There are a few easy things you can do before going to bed that will help you relax and get to sleep more quickly:
- Spend at least half an hour winding down before bed. Activities like reading and moderate stretching are perfect during this time.
- If you’re having trouble sleeping, putting down your close-range electronic gadgets like a laptop, phone, or tablet may help.
- Turn down the lights to give your eyes a rest and dress in loose, cozy clothes.
- Maintain a comfortable temperature in your bedroom. A lower temperature is always preferable.
- Think about using a perfume that induces tranquility, such as lavender essential oils.
- Don’t eat a heavy dinner, drink too much coffee or alcohol right before bed.
Pre-Bedtime Tips To Help Fall Asleep Quickly
Check out the following activities for those times when sleep just won’t come.
1. Wait 30 Minutes
Per Michael Perlis, Ph.D., head of the University of Pennsylvania’s Behavioral Sleep Medicine Program, if you’ve been trying to go asleep for a while without success, you might want to give yourself about half an hour to regroup before trying again.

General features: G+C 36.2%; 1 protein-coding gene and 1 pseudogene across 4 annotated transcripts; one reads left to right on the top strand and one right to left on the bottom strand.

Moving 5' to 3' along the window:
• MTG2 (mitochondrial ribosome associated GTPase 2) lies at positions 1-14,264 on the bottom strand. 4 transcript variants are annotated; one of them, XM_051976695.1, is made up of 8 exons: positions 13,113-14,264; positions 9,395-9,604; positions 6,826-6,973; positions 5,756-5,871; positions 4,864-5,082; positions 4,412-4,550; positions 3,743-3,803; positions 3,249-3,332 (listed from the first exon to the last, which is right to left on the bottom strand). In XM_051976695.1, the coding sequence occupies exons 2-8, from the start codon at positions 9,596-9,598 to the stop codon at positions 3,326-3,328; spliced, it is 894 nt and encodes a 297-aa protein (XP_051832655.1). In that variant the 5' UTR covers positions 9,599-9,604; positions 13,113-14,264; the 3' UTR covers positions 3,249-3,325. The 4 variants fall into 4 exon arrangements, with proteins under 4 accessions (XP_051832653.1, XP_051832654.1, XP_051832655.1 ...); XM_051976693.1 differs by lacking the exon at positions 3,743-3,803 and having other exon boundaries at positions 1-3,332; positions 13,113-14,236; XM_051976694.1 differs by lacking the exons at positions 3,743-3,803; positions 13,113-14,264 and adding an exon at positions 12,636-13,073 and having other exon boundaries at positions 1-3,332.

Get out of bed and go to a different room in the house to do something calming, like yoga, reading, or journaling. There’s always the cold side of the pillow to look forward to when you go to bed again.
2. Keep the Room Cool, Dark, and Comfortable
Make sure your bedroom is cold and dark before bedtime for a restful night’s sleep. Temperatures between 60 and 67 degrees Fahrenheit have been determined to be ideal for sleeping (15 to 19 degrees Celsius).